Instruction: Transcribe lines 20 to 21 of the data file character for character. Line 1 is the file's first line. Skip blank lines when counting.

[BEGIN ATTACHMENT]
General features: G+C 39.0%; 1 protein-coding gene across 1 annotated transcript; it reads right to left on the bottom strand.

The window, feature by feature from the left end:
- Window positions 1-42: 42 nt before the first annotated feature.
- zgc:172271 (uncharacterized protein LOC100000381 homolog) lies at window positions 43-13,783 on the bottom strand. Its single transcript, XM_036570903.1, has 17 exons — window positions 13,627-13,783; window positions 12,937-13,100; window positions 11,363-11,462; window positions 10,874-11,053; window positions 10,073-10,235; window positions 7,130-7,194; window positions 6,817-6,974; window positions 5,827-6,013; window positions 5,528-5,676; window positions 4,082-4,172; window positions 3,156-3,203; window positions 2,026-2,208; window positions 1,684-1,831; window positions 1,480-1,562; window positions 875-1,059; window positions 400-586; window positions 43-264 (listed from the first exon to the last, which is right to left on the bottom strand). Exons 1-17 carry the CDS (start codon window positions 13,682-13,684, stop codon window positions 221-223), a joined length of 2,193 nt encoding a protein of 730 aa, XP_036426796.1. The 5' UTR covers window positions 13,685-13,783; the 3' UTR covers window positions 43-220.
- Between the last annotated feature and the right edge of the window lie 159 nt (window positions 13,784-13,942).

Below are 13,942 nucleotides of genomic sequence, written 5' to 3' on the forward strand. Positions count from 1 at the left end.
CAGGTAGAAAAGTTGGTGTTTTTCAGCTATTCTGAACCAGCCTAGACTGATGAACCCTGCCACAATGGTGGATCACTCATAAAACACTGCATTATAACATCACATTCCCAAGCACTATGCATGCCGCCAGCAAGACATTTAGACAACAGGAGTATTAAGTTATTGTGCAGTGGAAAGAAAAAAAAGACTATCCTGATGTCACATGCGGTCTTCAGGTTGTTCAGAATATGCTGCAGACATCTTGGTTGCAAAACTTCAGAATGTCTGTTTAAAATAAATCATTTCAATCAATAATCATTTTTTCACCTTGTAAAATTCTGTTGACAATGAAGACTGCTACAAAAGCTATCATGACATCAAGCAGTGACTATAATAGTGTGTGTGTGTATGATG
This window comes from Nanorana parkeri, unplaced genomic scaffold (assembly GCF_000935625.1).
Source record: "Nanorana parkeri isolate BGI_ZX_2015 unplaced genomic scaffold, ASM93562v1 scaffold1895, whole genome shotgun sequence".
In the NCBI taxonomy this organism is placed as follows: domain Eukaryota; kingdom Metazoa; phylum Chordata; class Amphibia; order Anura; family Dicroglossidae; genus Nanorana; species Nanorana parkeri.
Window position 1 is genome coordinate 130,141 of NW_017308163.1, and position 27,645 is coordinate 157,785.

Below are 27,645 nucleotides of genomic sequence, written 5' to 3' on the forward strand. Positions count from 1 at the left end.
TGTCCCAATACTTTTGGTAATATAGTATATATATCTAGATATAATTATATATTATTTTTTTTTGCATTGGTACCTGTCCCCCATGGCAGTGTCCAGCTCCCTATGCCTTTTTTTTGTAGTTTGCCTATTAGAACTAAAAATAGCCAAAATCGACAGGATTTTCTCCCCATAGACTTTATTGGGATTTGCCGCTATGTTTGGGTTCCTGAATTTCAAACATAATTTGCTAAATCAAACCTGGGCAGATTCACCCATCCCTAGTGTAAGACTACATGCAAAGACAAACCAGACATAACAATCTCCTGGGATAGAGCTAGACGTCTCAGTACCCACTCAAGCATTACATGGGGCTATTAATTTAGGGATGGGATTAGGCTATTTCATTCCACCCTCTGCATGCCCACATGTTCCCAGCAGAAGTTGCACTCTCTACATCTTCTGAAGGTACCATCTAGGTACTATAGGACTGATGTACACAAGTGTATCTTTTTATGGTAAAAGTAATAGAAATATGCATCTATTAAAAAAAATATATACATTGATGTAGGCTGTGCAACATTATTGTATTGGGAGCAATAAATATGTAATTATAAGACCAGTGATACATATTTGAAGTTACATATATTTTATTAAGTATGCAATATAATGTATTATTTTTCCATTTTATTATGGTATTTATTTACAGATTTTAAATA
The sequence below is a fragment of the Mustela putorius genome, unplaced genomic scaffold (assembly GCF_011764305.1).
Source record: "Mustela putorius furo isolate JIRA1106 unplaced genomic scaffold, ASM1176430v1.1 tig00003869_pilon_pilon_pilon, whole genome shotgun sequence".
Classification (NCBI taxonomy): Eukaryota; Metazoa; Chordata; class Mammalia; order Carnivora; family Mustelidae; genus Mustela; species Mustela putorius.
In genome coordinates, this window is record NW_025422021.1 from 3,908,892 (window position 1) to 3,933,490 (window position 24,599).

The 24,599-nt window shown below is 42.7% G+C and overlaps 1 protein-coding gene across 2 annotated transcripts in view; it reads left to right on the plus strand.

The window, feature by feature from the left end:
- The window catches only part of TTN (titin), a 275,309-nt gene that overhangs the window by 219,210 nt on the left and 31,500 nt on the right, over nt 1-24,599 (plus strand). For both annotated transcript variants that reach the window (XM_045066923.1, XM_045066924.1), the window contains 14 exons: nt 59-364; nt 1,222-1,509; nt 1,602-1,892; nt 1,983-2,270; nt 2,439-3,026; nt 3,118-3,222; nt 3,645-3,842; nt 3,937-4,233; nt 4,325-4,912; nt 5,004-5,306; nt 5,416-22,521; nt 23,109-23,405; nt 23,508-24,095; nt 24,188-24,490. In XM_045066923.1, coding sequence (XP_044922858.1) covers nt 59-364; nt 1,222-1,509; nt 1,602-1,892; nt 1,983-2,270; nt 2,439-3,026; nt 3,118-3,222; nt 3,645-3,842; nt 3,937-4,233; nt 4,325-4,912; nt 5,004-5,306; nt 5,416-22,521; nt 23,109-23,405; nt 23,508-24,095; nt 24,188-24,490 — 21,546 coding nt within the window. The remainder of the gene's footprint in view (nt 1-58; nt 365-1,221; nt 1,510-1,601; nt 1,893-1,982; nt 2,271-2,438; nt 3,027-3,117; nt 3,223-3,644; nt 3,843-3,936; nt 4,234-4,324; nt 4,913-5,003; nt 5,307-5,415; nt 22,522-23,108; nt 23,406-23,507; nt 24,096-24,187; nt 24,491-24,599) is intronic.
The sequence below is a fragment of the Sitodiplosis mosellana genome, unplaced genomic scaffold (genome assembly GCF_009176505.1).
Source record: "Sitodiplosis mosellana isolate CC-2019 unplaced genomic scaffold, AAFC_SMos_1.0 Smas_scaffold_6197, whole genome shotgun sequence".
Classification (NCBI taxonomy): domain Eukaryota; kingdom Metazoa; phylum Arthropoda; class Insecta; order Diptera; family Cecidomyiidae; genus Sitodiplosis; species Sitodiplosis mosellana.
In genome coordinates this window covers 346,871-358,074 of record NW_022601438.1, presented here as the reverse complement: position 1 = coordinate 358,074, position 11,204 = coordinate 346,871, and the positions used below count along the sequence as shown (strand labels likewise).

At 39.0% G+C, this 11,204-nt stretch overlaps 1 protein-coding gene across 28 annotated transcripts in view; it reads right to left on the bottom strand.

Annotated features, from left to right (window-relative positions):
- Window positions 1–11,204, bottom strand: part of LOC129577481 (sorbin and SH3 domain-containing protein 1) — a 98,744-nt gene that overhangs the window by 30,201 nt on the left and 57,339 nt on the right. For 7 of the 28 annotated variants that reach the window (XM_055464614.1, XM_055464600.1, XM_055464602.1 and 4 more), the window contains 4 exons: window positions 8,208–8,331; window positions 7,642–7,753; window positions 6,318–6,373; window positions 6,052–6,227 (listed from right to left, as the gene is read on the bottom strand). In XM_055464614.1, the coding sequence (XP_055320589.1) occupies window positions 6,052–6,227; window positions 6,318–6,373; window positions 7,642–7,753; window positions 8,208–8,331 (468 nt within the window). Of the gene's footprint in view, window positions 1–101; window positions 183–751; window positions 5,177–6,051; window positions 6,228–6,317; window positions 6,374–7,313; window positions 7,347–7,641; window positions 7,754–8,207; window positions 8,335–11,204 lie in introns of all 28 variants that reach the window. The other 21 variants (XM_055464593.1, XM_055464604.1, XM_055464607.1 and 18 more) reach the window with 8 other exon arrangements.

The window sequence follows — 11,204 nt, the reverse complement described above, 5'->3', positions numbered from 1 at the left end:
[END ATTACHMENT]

- The window catches only part of TTN (titin), a 275,309-nt gene that overhangs the window by 219,210 nt on the left and 31,500 nt on the right, over nt 1-24,599 (plus strand). For both annotated transcript variants that reach the window (XM_045066923.1, XM_045066924.1), the window contains 14 exons: nt 59-364; nt 1,222-1,509; nt 1,602-1,892; nt 1,983-2,270; nt 2,439-3,026; nt 3,118-3,222; nt 3,645-3,842; nt 3,937-4,233; nt 4,325-4,912; nt 5,004-5,306; nt 5,416-22,521; nt 23,109-23,405; nt 23,508-24,095; nt 24,188-24,490. In XM_045066923.1, coding sequence (XP_044922858.1) covers nt 59-364; nt 1,222-1,509; nt 1,602-1,892; nt 1,983-2,270; nt 2,439-3,026; nt 3,118-3,222; nt 3,645-3,842; nt 3,937-4,233; nt 4,325-4,912; nt 5,004-5,306; nt 5,416-22,521; nt 23,109-23,405; nt 23,508-24,095; nt 24,188-24,490 — 21,546 coding nt within the window. The remainder of the gene's footprint in view (nt 1-58; nt 365-1,221; nt 1,510-1,601; nt 1,893-1,982; nt 2,271-2,438; nt 3,027-3,117; nt 3,223-3,644; nt 3,843-3,936; nt 4,234-4,324; nt 4,913-5,003; nt 5,307-5,415; nt 22,522-23,108; nt 23,406-23,507; nt 24,096-24,187; nt 24,491-24,599) is intronic.
The sequence below is a fragment of the Sitodiplosis mosellana genome, unplaced genomic scaffold (genome assembly GCF_009176505.1).